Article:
We’re pleased to share this piece from Katie McAuliffe, Executive Director of Digital Liberty & Federal Affairs Manager at Americans for Tax Reform.
Given California’s precarious economic situation, it would seem unwise for the state to make its business climate any more difficult for those still choosing to operate there. However, the California Public Utilities Commission (CPUC) has chosen to persecute only one of the many prepaid wireless carriers in the state.
On July 11, 2013 a decision before the CUPC was handed down ordering TracFone to pay nearly $24.5 million to make up for user fees and public purpose program surcharges that were uncollected, despite previously declaring TracFone exempt from the charges. The CPUC disregarded clear evidence that prepaid wireless does not charge a monthly rate or know whether a call is inter- or intra- state like traditional telecommunications companies.
TracFone’s issue with CPUC stems from the fact that, unlike monthly subscription plans, prepaid wireless is a debit service, and thus cannot be not subject to fees in the same way as traditional telecommunications service providers. In California, companies that provide telecommunications services through monthly billing and subscription business models are required to remit a surcharge for intrastate services, such as a phone call from Sacramento to Los Angeles. However, TracFone does not operate lines of communication in the manner that traditional telephone operators do. Rather than owning cell towers and transmission lines, TracFone purchases the right to use and operate portions of cell towers and transmission lines owned by traditional telephone companies. Customers purchase handsets along with prepaid service for fixed amounts. After the purchase of debit services, there is no other interaction with consumers. TracFone has no way of know whether its customers are making intrastate or interstate calls.
The California Public Utilities Commission responded to a TracFone inquiry about these fees in 2003, and informed the company that its debit card services were exempt from remitting this charge. However, after TracFone applied to provide federally-subsidized services for low-income users in 2008, CPUC launched an investigation resulting in a reversal of its original position. The CPUC required TracFone to retroactively remit surcharges for intrastate calls, despite its previous stance and the fact that doing so is wholly incompatible with the prepaid business model.
CPUC’s reversal of position is clearly an attempt by a cash-hungry government body to claim funds it has no right to collect. Requiring TracFone to collect surcharges on prepaid services like traditional telecommunications companies is not only in direct contrast to CPUC’s previous ruling on the issue, but also in violation of common sense. Companies who sell prepaid phone services do not know how much of those services are used for intrastate calls, and, in order for them to collect surcharges at the time of payment, consumers would inevitably be overcharged or undercharged. In fact, including the state fees in the cost of the prepaid minutes would result in illegal double taxation.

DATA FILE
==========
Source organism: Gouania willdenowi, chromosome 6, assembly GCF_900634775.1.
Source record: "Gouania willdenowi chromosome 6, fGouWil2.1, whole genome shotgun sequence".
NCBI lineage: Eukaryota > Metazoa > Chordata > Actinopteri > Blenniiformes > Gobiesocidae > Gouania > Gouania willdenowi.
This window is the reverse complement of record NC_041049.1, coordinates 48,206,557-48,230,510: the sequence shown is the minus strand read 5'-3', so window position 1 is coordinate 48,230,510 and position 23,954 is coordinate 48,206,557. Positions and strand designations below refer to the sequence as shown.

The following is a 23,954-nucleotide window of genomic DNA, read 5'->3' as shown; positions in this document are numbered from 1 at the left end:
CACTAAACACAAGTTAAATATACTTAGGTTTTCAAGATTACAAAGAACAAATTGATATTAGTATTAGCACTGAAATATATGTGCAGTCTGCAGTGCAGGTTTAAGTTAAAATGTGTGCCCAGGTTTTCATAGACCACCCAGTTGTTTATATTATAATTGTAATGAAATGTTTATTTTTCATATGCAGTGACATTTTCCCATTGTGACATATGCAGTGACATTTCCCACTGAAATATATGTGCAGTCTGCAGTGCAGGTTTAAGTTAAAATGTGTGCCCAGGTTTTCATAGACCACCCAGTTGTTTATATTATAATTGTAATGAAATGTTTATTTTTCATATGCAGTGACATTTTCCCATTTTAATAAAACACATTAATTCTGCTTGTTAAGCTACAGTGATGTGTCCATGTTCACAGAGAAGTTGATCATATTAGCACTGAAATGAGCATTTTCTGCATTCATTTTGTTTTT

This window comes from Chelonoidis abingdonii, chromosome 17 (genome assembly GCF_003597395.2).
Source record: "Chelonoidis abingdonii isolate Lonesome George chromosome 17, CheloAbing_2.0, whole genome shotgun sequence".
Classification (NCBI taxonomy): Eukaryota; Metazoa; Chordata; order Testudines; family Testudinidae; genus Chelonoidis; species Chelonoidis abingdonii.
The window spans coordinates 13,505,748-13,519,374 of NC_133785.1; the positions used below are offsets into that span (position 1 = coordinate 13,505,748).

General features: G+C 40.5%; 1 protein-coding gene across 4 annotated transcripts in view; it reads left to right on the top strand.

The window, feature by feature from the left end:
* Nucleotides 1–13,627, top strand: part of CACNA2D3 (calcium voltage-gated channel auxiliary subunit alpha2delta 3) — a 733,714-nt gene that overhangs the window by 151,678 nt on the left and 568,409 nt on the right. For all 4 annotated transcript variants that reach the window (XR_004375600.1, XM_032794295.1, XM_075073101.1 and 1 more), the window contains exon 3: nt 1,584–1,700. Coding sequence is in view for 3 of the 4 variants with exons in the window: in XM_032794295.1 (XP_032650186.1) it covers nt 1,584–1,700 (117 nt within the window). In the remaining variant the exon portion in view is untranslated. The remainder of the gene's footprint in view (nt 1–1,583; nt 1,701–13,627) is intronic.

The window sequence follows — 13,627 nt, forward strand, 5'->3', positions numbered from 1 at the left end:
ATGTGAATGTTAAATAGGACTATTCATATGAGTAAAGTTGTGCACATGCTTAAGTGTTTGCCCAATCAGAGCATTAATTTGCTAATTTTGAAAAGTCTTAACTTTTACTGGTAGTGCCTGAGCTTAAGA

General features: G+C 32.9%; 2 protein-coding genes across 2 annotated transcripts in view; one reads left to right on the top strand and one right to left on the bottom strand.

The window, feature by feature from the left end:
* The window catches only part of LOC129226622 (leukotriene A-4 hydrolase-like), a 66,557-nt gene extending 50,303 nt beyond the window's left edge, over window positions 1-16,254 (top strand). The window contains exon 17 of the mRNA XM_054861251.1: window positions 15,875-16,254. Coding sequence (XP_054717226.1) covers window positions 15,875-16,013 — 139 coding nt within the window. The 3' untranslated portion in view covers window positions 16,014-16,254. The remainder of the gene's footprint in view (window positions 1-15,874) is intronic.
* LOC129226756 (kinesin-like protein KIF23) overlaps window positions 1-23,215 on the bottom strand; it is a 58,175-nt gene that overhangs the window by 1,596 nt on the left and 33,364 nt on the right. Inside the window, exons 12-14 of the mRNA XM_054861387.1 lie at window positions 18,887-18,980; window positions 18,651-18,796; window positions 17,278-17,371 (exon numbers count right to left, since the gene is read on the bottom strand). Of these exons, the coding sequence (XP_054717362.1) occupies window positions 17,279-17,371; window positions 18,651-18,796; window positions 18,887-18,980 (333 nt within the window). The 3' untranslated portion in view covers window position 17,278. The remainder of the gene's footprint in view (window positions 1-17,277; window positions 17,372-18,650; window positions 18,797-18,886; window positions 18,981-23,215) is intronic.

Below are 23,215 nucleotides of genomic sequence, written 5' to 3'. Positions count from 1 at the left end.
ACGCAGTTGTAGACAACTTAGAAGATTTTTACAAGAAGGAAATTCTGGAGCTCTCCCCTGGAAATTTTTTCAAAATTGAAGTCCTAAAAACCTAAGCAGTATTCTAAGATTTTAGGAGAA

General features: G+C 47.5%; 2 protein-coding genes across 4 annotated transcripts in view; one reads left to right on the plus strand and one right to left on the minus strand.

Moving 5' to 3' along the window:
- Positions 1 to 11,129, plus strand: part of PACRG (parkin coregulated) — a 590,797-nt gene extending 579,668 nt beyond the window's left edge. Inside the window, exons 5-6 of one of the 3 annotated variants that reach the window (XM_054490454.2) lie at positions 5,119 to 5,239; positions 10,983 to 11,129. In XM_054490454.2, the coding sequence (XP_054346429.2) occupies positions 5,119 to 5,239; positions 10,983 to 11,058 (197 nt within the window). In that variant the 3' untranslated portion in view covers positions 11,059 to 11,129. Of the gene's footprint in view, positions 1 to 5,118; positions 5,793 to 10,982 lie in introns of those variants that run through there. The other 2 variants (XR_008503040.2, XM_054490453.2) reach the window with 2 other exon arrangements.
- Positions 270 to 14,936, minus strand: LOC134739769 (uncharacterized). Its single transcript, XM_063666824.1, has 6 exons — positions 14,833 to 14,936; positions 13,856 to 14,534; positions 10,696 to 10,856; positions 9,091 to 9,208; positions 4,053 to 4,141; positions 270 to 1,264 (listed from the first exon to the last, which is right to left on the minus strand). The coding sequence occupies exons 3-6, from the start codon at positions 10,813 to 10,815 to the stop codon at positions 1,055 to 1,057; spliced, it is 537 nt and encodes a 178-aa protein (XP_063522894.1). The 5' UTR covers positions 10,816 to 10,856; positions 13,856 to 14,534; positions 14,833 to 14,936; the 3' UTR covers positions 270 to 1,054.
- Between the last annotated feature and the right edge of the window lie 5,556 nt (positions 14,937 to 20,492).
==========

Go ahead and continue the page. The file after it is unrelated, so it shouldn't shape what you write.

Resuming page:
The California Universal Service program has its own issues, and currently legislators are working to bring the program under control. To ensure that the California legislature has control over what the CPUC does as far as tax increases, AB 1407 caps the amount of tax that can be charged. It seems that they have been scaling back expenditures in the program in since In 2010-11 the program was at $419,335,000 AC Adopted Budget and for 2013-14 the AC Adopted Budget is $278,753,000. With expenditures decreasing over the last few years, fees should be going down as well. Further oversight vested in elected officials will most likely encourage further decreases in program growth.
Proponents also claim that AB 1407 moves the program away from primarily funding landline phone services rather than wireless services. One of the problems is that California has a state Universal Service Fund in addition to the Federal Universal Service Fund. The CPUC has set up eligibility criteria geared towards wireline based services, so it was not until March 2011 that any wireless service was able to offer low-income California residents lifeline based services. It’s not clear that AB 1407 completely wipes those requirements off the books; however, AB 1407 does encourage expanding the program to newer services.
AB 1407, if passed, would at least bring the fund under legislative oversight; however, without the inclusion or passage of AB 300 the problem of USF tax collection for prepaid providers still exists, and that harms some of the most economically vulnerable citizens. For collection of these fees to be addressed in a workable manner that is not predatory towards businesses or consumers, the California Legislature should pass AB 300, which establishes a point of sale collection method for California Universal Service.